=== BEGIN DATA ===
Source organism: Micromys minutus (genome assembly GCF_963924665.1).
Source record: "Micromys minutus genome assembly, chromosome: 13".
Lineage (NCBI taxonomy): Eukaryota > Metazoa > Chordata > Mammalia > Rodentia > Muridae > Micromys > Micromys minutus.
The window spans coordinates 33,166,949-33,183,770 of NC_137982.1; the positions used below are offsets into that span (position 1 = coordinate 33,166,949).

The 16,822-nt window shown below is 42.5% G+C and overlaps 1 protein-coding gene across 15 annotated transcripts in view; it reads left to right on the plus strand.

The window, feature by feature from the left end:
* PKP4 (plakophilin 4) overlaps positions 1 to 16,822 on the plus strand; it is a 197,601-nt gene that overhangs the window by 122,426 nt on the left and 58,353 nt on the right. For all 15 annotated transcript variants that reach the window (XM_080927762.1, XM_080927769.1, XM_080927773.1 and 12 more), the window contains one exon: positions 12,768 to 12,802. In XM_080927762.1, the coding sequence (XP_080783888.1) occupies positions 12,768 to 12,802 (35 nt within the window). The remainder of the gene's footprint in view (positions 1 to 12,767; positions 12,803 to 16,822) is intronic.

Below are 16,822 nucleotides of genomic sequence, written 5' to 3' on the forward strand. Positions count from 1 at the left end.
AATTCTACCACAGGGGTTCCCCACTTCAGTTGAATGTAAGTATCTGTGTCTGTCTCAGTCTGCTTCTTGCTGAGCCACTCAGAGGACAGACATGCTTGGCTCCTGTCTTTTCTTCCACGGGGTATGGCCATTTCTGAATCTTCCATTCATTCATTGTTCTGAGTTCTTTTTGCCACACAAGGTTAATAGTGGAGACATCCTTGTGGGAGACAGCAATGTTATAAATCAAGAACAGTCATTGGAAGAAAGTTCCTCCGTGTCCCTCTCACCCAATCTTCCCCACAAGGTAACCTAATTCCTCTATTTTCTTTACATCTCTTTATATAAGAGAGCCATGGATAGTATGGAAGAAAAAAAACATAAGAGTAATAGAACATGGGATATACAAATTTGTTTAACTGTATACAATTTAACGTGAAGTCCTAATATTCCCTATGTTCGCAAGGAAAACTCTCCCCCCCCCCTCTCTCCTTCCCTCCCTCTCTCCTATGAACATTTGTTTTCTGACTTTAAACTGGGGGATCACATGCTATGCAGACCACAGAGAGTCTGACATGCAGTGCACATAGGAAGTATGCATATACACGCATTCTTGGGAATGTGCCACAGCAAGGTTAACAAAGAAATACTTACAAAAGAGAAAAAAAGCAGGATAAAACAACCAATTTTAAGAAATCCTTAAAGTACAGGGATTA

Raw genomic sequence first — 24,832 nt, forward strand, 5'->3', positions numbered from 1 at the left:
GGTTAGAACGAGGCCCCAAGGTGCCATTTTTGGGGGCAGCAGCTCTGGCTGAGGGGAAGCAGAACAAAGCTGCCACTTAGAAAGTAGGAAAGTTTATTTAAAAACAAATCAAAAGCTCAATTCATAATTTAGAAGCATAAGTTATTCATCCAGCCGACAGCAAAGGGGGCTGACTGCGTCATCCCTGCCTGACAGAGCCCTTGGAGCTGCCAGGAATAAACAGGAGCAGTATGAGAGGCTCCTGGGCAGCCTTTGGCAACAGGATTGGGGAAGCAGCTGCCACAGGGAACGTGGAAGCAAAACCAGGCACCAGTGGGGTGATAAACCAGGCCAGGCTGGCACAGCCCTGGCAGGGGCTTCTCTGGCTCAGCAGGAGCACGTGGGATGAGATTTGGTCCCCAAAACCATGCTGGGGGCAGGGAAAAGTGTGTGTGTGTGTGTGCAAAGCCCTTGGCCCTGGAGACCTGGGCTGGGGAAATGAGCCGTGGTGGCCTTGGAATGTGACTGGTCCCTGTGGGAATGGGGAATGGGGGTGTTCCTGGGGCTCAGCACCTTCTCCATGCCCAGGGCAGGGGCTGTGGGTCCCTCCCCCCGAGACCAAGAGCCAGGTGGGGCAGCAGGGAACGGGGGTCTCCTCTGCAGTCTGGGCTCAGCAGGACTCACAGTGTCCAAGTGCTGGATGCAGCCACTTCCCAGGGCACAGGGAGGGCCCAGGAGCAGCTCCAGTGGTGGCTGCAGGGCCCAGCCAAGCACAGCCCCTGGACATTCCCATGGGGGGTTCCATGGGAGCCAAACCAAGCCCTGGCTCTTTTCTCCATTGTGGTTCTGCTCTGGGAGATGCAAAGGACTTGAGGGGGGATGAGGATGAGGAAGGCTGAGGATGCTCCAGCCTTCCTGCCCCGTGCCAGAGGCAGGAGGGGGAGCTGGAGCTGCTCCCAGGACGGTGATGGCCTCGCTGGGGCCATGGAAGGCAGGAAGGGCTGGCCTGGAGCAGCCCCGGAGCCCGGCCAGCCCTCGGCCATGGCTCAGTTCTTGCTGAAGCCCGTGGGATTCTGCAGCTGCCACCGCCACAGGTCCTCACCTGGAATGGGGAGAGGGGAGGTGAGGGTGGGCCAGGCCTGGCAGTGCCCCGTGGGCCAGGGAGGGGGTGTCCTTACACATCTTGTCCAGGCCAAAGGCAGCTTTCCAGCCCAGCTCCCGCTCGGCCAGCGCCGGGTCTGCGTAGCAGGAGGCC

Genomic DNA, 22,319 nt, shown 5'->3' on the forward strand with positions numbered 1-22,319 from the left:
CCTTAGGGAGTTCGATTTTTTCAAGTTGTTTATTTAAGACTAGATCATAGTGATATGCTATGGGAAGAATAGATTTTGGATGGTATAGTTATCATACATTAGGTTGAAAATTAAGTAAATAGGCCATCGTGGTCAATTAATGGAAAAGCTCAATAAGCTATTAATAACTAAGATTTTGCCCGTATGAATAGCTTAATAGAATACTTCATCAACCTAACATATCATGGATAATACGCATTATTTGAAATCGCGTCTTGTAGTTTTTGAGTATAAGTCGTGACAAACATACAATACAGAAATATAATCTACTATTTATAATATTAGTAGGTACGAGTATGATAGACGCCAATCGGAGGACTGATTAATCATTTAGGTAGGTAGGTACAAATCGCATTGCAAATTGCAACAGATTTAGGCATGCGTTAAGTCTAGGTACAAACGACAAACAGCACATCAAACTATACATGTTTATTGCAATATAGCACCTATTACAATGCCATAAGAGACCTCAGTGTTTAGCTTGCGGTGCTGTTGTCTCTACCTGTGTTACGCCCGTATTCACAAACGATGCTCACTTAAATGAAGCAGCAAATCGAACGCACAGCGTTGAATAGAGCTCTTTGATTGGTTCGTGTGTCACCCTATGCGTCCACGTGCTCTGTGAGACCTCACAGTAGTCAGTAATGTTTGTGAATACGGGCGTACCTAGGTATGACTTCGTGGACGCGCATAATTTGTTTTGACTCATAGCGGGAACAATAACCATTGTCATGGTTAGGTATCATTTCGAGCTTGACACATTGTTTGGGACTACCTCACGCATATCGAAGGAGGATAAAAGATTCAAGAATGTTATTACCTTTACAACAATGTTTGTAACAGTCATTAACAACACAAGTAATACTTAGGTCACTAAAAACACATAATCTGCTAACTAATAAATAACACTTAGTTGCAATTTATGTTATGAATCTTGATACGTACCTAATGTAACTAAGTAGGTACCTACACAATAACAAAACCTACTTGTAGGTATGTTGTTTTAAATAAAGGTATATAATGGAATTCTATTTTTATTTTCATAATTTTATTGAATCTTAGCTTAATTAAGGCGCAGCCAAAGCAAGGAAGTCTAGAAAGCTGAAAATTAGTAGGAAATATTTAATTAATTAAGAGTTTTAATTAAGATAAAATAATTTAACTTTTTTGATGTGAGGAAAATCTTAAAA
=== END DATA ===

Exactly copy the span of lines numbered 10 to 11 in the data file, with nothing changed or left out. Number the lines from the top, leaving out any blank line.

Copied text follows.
Raw genomic sequence first — 24,832 nt, forward strand, 5'->3', positions numbered from 1 at the left:
GGTTAGAACGAGGCCCCAAGGTGCCATTTTTGGGGGCAGCAGCTCTGGCTGAGGGGAAGCAGAACAAAGCTGCCACTTAGAAAGTAGGAAAGTTTATTTAAAAACAAATCAAAAGCTCAATTCATAATTTAGAAGCATAAGTTATTCATCCAGCCGACAGCAAAGGGGGCTGACTGCGTCATCCCTGCCTGACAGAGCCCTTGGAGCTGCCAGGAATAAACAGGAGCAGTATGAGAGGCTCCTGGGCAGCCTTTGGCAACAGGATTGGGGAAGCAGCTGCCACAGGGAACGTGGAAGCAAAACCAGGCACCAGTGGGGTGATAAACCAGGCCAGGCTGGCACAGCCCTGGCAGGGGCTTCTCTGGCTCAGCAGGAGCACGTGGGATGAGATTTGGTCCCCAAAACCATGCTGGGGGCAGGGAAAAGTGTGTGTGTGTGTGTGCAAAGCCCTTGGCCCTGGAGACCTGGGCTGGGGAAATGAGCCGTGGTGGCCTTGGAATGTGACTGGTCCCTGTGGGAATGGGGAATGGGGGTGTTCCTGGGGCTCAGCACCTTCTCCATGCCCAGGGCAGGGGCTGTGGGTCCCTCCCCCCGAGACCAAGAGCCAGGTGGGGCAGCAGGGAACGGGGGTCTCCTCTGCAGTCTGGGCTCAGCAGGACTCACAGTGTCCAAGTGCTGGATGCAGCCACTTCCCAGGGCACAGGGAGGGCCCAGGAGCAGCTCCAGTGGTGGCTGCAGGGCCCAGCCAAGCACAGCCCCTGGACATTCCCATGGGGGGTTCCATGGGAGCCAAACCAAGCCCTGGCTCTTTTCTCCATTGTGGTTCTGCTCTGGGAGATGCAAAGGACTTGAGGGGGGATGAGGATGAGGAAGGCTGAGGATGCTCCAGCCTTCCTGCCCCGTGCCAGAGGCAGGAGGGGGAGCTGGAGCTGCTCCCAGGACGGTGATGGCCTCGCTGGGGCCATGGAAGGCAGGAAGGGCTGGCCTGGAGCAGCCCCGGAGCCCGGCCAGCCCTCGGCCATGGCTCAGTTCTTGCTGAAGCCCGTGGGATTCTGCAGCTGCCACCGCCACAGGTCCTCACCTGGAATGGGGAGAGGGGAGGTGAGGGTGGGCCAGGCCTGGCAGTGCCCCGTGGGCCAGGGAGGGGGTGTCCTTACACATCTTGTCCAGGCCAAAGGCAGCTTTCCAGCCCAGCTCCCGCTCGGCCAGCGCCGGGTCTGCGTAGCAGGAGGCC